Name: Micheline DiNardo
School: Rye High School
Sport: Girls lacrosse
Athletic accomplishments: DiNardo allowed seven goals per game and averaged 10 saves per game this season. She has over 500 saves in her varsity career. The Garnets are 45-21-2 whith DiNardo starting in net. She’s been a starter on the varsity for the last four years and was named all-league all four years. She was named all-section for the last three years. The captain of the Rye girls lacrosse team was named a U.S. Lacrosse all-American and U.S. Lacrosse academic all-American (2015) and led the Garnets to three league championships. DiNardo’s been a member of the Connecticut Grizzlies Lacrosse Club since 2011. She’s ranked among the top 50 goalies in the country. DiNardo’s committed to play in net for Georgetown next year, committing her sophomore year.
Academic accomplishments: DiNardo has a 92.22 GPA. She’s taken at least five AP and college-level courses. She’s looking to study psychology with a minor in sociology next year when she gets to Georgetown. She scored a 24 composite on the ACTs. After school, DiNardo’s a member of Mission for Girls Club. The group raises money to send a young lady to school in Kenya. She’s also a member of the Animal Welfare Club and the RHS Student Council, a student rep on the Athletic Advisory Committee, and a club officer for the Adopt a U.S. Soldier Club. She’s a photographer for the school newspaper and participated in the Awards Assembly committee. DiNardo also volunteers her time to be the team manager for the Garnets’ basketball team doing the stats. She helps coach the kids at the Rye Youth Soccer Camps and the Rye Youth Lacrosse Clinics. She’s volunteered her time with Harlem Lacrosse.
Getting to know Micheline DiNardo
The Journal News: Your thoughts on the 2016 girls lacrosse season.
Micheline DiNardo: We ended on Monday in the semifinals, losing to Yorktown, and I’d say it’s probably the best game we played all season. We lost 9-7. Normally, against Yorktown we’d get destroyed. So to lose by two goals is huge. Everyone played well. It started from the offense to the transition in midfield to the defense. Everyone had a great game. We won our league. We would’ve liked to get to the championship. I think everyone’s happy that we played well in our last game.
TJN: Did you always play goalie or did you ever play offense?
MD: Actually, I played both offense and attack. In RYL (Rye Youth Lacrosse) I played goalie for a half then I’d go play attack for the other half. I did that for about four years before I decided to be just a goalie every game. I started focusing on being a goalie when I was in eighth grade and I was pulled up to JV that year. When I got pulled up to varsity in ninth grade, that’s when I really started focusing on what I had to do as a goalie.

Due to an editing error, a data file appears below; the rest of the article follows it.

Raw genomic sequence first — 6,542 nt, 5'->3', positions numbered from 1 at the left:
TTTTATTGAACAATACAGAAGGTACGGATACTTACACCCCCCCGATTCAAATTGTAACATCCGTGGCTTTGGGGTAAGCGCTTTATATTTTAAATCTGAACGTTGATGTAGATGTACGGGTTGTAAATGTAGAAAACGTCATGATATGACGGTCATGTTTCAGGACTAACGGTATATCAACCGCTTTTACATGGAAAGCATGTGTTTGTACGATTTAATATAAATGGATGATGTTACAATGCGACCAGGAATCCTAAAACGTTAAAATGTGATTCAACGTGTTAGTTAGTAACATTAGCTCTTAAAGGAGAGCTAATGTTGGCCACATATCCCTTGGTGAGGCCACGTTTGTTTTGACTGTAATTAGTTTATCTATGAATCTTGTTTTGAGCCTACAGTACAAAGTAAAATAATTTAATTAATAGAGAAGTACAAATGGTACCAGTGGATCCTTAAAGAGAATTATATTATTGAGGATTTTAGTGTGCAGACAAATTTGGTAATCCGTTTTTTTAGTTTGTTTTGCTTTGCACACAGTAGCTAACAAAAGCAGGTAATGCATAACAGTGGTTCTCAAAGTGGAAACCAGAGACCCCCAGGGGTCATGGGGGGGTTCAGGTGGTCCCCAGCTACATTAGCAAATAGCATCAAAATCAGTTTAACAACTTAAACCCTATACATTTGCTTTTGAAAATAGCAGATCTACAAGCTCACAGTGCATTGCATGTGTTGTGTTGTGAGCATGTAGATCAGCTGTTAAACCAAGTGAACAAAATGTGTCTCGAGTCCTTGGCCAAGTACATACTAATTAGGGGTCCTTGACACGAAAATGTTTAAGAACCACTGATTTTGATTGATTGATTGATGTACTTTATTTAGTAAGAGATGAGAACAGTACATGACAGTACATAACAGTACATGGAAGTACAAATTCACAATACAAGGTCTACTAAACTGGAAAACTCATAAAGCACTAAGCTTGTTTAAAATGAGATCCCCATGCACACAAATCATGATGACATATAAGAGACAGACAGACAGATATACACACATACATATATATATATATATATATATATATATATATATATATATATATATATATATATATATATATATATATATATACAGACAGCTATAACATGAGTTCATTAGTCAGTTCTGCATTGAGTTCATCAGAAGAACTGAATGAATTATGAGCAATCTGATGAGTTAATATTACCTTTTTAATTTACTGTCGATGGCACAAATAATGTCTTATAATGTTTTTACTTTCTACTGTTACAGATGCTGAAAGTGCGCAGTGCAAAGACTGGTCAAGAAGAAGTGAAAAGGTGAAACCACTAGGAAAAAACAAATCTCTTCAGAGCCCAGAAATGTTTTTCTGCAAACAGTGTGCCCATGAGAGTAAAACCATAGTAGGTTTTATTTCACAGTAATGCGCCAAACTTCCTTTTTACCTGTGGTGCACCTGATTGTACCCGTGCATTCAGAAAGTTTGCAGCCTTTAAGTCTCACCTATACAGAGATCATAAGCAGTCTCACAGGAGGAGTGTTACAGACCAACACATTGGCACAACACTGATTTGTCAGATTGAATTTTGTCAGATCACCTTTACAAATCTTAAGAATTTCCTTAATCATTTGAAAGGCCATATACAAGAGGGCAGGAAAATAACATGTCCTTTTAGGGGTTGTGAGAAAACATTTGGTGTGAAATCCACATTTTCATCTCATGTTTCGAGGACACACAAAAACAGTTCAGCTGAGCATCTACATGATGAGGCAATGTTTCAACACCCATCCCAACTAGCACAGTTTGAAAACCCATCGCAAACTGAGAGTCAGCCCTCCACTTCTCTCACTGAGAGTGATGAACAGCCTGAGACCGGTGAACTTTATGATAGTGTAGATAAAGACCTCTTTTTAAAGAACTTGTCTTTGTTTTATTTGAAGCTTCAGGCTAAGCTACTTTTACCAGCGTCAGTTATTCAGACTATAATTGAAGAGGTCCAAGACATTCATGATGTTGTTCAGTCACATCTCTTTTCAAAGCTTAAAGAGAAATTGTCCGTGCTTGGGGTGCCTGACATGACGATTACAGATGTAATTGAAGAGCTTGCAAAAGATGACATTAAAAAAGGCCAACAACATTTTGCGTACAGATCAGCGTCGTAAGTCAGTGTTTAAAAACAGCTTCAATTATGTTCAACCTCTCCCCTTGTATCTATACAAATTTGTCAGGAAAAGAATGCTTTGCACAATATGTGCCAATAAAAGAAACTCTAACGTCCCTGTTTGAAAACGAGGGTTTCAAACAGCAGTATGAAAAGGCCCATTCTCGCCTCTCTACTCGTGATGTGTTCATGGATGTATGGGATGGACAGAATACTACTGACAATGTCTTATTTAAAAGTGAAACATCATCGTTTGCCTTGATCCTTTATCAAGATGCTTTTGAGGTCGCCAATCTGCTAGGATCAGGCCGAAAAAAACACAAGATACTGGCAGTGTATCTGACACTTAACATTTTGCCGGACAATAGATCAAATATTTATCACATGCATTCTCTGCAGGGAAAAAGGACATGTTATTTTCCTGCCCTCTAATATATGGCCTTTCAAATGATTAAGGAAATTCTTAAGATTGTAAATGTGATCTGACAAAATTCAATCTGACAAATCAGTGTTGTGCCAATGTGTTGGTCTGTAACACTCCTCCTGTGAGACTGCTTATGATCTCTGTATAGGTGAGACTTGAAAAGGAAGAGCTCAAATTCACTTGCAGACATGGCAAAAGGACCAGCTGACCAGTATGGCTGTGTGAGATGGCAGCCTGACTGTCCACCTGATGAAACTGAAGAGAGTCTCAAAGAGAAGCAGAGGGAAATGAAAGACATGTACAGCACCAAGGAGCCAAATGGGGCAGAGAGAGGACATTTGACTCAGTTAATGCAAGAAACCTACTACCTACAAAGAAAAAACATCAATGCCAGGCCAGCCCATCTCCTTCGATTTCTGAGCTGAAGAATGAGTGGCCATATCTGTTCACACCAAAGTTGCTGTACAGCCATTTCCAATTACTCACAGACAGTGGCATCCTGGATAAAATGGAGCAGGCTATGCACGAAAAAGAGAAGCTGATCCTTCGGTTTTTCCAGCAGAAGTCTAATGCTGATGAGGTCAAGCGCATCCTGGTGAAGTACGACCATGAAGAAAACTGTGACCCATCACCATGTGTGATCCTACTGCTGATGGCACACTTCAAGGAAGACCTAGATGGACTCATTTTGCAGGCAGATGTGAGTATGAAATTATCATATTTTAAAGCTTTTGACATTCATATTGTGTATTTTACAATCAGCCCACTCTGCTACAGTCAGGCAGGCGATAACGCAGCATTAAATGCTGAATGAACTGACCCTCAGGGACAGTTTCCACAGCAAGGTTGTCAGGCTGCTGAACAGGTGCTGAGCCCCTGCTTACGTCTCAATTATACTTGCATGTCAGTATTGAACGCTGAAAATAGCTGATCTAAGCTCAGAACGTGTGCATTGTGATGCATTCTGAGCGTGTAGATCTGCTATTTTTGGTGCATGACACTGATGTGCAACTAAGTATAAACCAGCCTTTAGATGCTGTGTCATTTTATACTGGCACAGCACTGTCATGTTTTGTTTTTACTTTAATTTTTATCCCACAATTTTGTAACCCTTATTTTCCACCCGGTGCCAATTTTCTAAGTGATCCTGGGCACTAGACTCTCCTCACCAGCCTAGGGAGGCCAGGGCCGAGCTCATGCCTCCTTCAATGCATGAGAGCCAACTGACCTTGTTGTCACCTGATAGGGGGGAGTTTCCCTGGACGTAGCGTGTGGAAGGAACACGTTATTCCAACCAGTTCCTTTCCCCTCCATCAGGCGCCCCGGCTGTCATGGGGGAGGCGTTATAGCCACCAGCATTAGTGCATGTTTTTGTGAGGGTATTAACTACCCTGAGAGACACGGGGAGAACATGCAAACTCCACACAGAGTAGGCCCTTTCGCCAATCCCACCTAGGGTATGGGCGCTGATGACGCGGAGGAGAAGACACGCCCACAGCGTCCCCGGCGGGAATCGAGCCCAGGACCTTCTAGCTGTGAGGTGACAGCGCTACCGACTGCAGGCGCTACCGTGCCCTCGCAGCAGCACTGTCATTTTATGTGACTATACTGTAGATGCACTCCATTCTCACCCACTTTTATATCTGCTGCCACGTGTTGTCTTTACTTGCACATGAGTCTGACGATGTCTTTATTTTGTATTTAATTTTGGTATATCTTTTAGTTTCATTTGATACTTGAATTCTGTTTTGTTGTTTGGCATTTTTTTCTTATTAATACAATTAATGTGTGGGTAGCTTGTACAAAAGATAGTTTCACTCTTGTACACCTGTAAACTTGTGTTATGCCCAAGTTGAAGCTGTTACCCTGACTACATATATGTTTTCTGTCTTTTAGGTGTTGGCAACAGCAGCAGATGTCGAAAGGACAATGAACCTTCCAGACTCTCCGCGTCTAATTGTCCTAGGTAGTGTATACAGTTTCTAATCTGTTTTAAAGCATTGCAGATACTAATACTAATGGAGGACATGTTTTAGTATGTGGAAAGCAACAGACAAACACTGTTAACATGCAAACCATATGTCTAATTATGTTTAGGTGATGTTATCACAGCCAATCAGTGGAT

TJN: Now that you’ve been playing goalie for a while, do you miss being up on offense?
MD: I definitely do. I joke with my teammates about how maybe one game I’d play attack or something – how they all want to see me on the field. In the winter league I play in Connecticut, I’ve played the field a couple of times.
TJN: Now that you’ve committed to Georgetown, was playing college lacrosse something you always wanted to do?
MD: I was a big UVA (University of Virginia) fan. I always wanted to go to UVA. One day, I thought I could play lacrosse for UVA and I had a goalie coach (Chris Buck) who I told that to and he pretty much laughed in my face and said, ‘good luck to you.’ After that, I was like ‘OK, maybe not.’ After learning that a friend was playing goalie at UVA, I didn’t know what to do. So I kept playing and came to the realization there’s other places I can play. Why UVA? Since then, I kept working and went to camps. I started to see myself grow and I realized I can play goalie at the Division I level. I just put in the work and it got me to where I am today.
TJN: Now looking back on that moment, did you use that as motivation?
MD: It’s so clear that the day I met him I could barely stop a ball. I was so scared and pretty much run out of the goal. It’s crazy how much he’s helped me to get to Georgetown. I definitely wanted to prove him wrong.
TJN: Why do you want to study psychology and minor in sociology?
MD: I took AP psychology last year and that was one of the most interesting classes I’ve ever taken. I just loved it so much. I thought that all of that psychology combined, I think I’d really like that. Just to see what I can see what else I can dig deep and get out of it and possibly do something with it later in life. With sociology, I’m really big into criminology. I’ve always wanted to be in the FBI. So, minoring in sociology within that, there’s a criminology class I’d take so it would help a lot.
TJN: So, do you want to be an FBI agent?
MD: I’m still deciding what I want to do – if I want to be an FBI agent or go into teaching. Everyday, it changes. I’m not too sure what I want do with my life, but I’ve narrowed it down to two choices.
TJN: How great was it to help out that young lady in Kenya get to go to school through Mission for Girls Club?
MD: That was awesome. One of my friends is the president of that club. She’s worked so hard to set up funds and we’ve done so many bake sales, fundraisers and we’ve raised so much money, We wrote letters to her and it was so awesome. She wrote back to us. We had a great communication with her and being able to send one person to school, just a few of us, is huge. This is club is not well known at Rye and it’s awesome.
The Con Edison Athlete of the Week recognizes students in Westchester and Putnam schools who excel athletically. Academic achievements, leadership, citizenship, and school and community activities are also factors. The winner is selected each week by a panel of athletic directors and coaches who review ballots submitted by each athlete’s athletic director or coach.